Title: Witch Eyes (Witch Eyes #1)
Author: Scott Tracey
Published: September, 2011 by Flux
Purchase: The Book Depository
Seventeen-year-old Braden was born with witch eyes. He has the ability to see the world as it truly is: a blinding explosion of memories, anguish, darkness, and magic. The power enables Braden to see through spells and lies, but it comes at the cost of horrible pain.
After a terrifying vision reveals imminent danger for the uncle who raised and instructed him, Braden is lured to Belle Dam, an old city divided by two feuding witch dynasties. Rival family heads Catherine Lansing and Jason Thorpe are desperate to use Braden’s powers to unlock Belle Dam’s secrets, but Braden refuses to become their sacrificial pawn.
To stop an insidious dark magic from consuming the town, Braden must master his gift—even if the effort destroys him.
It goes to show what not reading blurbs can do to you. Based on the cover alone I was expecting something heavy in fantasy, but instead found a book full of teen drama, town-wide family feuds and an underbelly of magic. That’s a good thing, though. It was exactly the kind of book I felt like reading. It was actually lucky that I skipped the blurb, too. The last few lines of it have some of the twists detailed (I’ve removed them from the blurb above). I loved that I managed to fly through this one, staying up til 4am because the chapter endings just wouldn’t let me put it down. With a fun collection of characters including new friends, new boyfriends and frustratingly power-crazy adults, Witch Eyes is one series I’ll definitely be coming back for.
Braden’s considerably well adjusted for a seventeen year old boy raised basically in isolation out in a Montana log cabin by his witch uncle. Events conspire and he soon ends up in Belle Dam, a town ruled by two warring witches. It didn’t really waste time getting interesting, throwing in cute, but douchey guys left and right. The romance is still great, but I’ll get to that later. I liked that he’d learnt how to deal with high school from watching TV shows, but still, being home schooled all his life, I’d expected maybe a bit more culture shock from him. Regardless, the personality he ended up with was great—snarky, magically-empowered, but full of tension.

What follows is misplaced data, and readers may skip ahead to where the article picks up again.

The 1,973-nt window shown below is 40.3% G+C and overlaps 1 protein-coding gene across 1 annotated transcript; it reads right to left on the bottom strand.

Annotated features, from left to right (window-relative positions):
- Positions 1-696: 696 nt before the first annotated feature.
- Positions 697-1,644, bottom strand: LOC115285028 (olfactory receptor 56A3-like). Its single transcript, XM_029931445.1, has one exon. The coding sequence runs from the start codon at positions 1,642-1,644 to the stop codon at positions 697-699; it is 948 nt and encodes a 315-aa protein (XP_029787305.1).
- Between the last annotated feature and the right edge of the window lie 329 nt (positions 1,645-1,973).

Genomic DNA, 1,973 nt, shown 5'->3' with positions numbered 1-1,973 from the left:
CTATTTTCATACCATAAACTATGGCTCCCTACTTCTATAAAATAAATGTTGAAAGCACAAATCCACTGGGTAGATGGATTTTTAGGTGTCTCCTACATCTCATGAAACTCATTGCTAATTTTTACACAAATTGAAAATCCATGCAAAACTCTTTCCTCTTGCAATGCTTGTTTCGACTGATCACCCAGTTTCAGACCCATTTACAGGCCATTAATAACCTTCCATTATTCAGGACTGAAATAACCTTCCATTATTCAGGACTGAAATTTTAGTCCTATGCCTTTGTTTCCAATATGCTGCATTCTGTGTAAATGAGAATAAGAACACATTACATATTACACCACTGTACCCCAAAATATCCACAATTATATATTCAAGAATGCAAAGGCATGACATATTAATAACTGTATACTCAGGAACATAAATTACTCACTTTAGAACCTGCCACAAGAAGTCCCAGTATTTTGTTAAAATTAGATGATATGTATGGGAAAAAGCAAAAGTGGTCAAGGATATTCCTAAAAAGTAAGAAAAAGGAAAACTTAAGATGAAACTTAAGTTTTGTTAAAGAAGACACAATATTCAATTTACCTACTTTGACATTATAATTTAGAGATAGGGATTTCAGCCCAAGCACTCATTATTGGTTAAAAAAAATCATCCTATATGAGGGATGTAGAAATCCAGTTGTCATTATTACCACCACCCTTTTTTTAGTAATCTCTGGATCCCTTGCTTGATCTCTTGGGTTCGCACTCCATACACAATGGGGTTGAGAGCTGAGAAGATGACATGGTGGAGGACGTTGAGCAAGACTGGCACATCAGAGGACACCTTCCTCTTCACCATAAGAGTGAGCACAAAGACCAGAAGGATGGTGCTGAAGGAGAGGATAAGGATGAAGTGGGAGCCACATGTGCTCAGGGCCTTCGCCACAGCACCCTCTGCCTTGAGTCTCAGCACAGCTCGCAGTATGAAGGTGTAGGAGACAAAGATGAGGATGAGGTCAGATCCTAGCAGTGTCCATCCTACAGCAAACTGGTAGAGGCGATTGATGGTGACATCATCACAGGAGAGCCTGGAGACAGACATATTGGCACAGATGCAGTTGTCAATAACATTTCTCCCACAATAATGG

The friends Braden makes, like the people of town, are not too fond of each other. This added to Braden’s problems and made things a little more interesting. While I didn’t feel overwhelmed by the amount of time spent on the high school-ness, its inclusion did help with the relatability in the magic-infused world. I liked Jade despite her popularity. One minute she could fill the stereotype perfectly and the next, do something that completely betrayed it. For me, I felt like Riley could have been explored further as we didn’t get a lot out of her. But I guess there’s always time for that in the next book.
I do admit I was a little confused as to where the plot was going. It seemed to be an internal war Braden was fighting over who he was supposed to avoid, who to ally himself with, what to keep to himself, what his purpose was, what everyone else’s purposes were…oh and how to deal with the hellhounds looking for him. It never felt slow though, with the characters always up to something. I guess it really works well on the mystery around it all, so again, if you haven’t already, avoid the blurb. Another thing I found myself trying to wrap my head around was the random blobs of words whenever Braden used his ‘witch eyes’. They’re in italics to separate them from the rest of the text, but I still found myself having to re-read over them occasionally, trying to gather their meanings.
Now back to the good stuff—Trey and Drew. While this book didn’t explicitly have a love triangle, I had a niggling feeling like it might be headed that way. Trey’s annoying, Braden sees it, everyone does. But I always seem to find myself liking those types of characters. He’s the kind that pushes your buttons until you do what he wants. What I liked about this was that Braden pushes back. With mood swings galore, prepare for some frustration. There are plenty of ups and downs that make it worth it, though—especially one particular scene up in a tree. With Drew, I’m not quite sure how to describe him. There’s definitely something appealing about him, but he’s just as hard to pin down. I can’t wait to see where Demon Eyes takes things next.
Fans of the Morganville Vampires series may enjoy this—they both work upon the close-knit supernatural town idea.